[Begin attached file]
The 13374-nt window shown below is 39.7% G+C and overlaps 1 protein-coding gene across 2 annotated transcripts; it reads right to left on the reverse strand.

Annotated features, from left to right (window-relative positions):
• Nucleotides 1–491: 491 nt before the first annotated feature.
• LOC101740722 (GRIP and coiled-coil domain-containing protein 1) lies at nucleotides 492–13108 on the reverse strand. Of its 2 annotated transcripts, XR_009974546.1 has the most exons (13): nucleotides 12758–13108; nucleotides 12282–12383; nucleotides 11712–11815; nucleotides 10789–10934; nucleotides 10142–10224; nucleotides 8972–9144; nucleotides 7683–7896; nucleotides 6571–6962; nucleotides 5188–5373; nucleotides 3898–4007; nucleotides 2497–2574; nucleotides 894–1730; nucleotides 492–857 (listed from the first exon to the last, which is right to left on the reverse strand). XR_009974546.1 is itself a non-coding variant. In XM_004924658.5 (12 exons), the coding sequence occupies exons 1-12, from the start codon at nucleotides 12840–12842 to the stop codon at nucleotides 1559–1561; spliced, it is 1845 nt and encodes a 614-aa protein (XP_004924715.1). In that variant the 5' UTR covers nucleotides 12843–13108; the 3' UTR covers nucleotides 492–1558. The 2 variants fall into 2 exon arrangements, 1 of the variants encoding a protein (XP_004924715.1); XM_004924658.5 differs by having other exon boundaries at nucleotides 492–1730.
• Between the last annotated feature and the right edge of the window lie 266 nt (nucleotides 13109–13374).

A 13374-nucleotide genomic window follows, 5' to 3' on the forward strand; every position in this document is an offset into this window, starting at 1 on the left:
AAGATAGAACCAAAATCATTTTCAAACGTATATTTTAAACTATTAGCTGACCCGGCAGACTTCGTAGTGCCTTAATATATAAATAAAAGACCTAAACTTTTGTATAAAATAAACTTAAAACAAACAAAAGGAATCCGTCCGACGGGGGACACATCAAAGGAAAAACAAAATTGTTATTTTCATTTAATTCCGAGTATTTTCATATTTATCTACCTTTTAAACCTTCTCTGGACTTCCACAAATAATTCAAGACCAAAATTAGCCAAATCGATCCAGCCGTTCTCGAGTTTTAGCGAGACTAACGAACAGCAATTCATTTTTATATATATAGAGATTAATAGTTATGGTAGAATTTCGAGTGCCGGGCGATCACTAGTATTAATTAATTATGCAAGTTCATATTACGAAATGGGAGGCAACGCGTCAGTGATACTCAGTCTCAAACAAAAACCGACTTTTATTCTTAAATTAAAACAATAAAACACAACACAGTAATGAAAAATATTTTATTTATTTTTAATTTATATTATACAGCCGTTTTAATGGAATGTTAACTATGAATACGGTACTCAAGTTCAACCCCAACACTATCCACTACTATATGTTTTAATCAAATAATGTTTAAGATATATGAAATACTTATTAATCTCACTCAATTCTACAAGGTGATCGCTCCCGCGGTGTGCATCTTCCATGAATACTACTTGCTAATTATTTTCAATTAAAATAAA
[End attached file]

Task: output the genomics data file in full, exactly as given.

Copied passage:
The 13374-nt window shown below is 39.7% G+C and overlaps 1 protein-coding gene across 2 annotated transcripts; it reads right to left on the reverse strand.

Annotated features, from left to right (window-relative positions):
• Nucleotides 1–491: 491 nt before the first annotated feature.
• LOC101740722 (GRIP and coiled-coil domain-containing protein 1) lies at nucleotides 492–13108 on the reverse strand. Of its 2 annotated transcripts, XR_009974546.1 has the most exons (13): nucleotides 12758–13108; nucleotides 12282–12383; nucleotides 11712–11815; nucleotides 10789–10934; nucleotides 10142–10224; nucleotides 8972–9144; nucleotides 7683–7896; nucleotides 6571–6962; nucleotides 5188–5373; nucleotides 3898–4007; nucleotides 2497–2574; nucleotides 894–1730; nucleotides 492–857 (listed from the first exon to the last, which is right to left on the reverse strand). XR_009974546.1 is itself a non-coding variant. In XM_004924658.5 (12 exons), the coding sequence occupies exons 1-12, from the start codon at nucleotides 12840–12842 to the stop codon at nucleotides 1559–1561; spliced, it is 1845 nt and encodes a 614-aa protein (XP_004924715.1). In that variant the 5' UTR covers nucleotides 12843–13108; the 3' UTR covers nucleotides 492–1558. The 2 variants fall into 2 exon arrangements, 1 of the variants encoding a protein (XP_004924715.1); XM_004924658.5 differs by having other exon boundaries at nucleotides 492–1730.
• Between the last annotated feature and the right edge of the window lie 266 nt (nucleotides 13109–13374).

A 13374-nucleotide genomic window follows, 5' to 3' on the forward strand; every position in this document is an offset into this window, starting at 1 on the left:
AAGATAGAACCAAAATCATTTTCAAACGTATATTTTAAACTATTAGCTGACCCGGCAGACTTCGTAGTGCCTTAATATATAAATAAAAGACCTAAACTTTTGTATAAAATAAACTTAAAACAAACAAAAGGAATCCGTCCGACGGGGGACACATCAAAGGAAAAACAAAATTGTTATTTTCATTTAATTCCGAGTATTTTCATATTTATCTACCTTTTAAACCTTCTCTGGACTTCCACAAATAATTCAAGACCAAAATTAGCCAAATCGATCCAGCCGTTCTCGAGTTTTAGCGAGACTAACGAACAGCAATTCATTTTTATATATATAGAGATTAATAGTTATGGTAGAATTTCGAGTGCCGGGCGATCACTAGTATTAATTAATTATGCAAGTTCATATTACGAAATGGGAGGCAACGCGTCAGTGATACTCAGTCTCAAACAAAAACCGACTTTTATTCTTAAATTAAAACAATAAAACACAACACAGTAATGAAAAATATTTTATTTATTTTTAATTTATATTATACAGCCGTTTTAATGGAATGTTAACTATGAATACGGTACTCAAGTTCAACCCCAACACTATCCACTACTATATGTTTTAATCAAATAATGTTTAAGATATATGAAATACTTATTAATCTCACTCAATTCTACAAGGTGATCGCTCCCGCGGTGTGCATCTTCCATGAATACTACTTGCTAATTATTTTCAATTAAAATAAA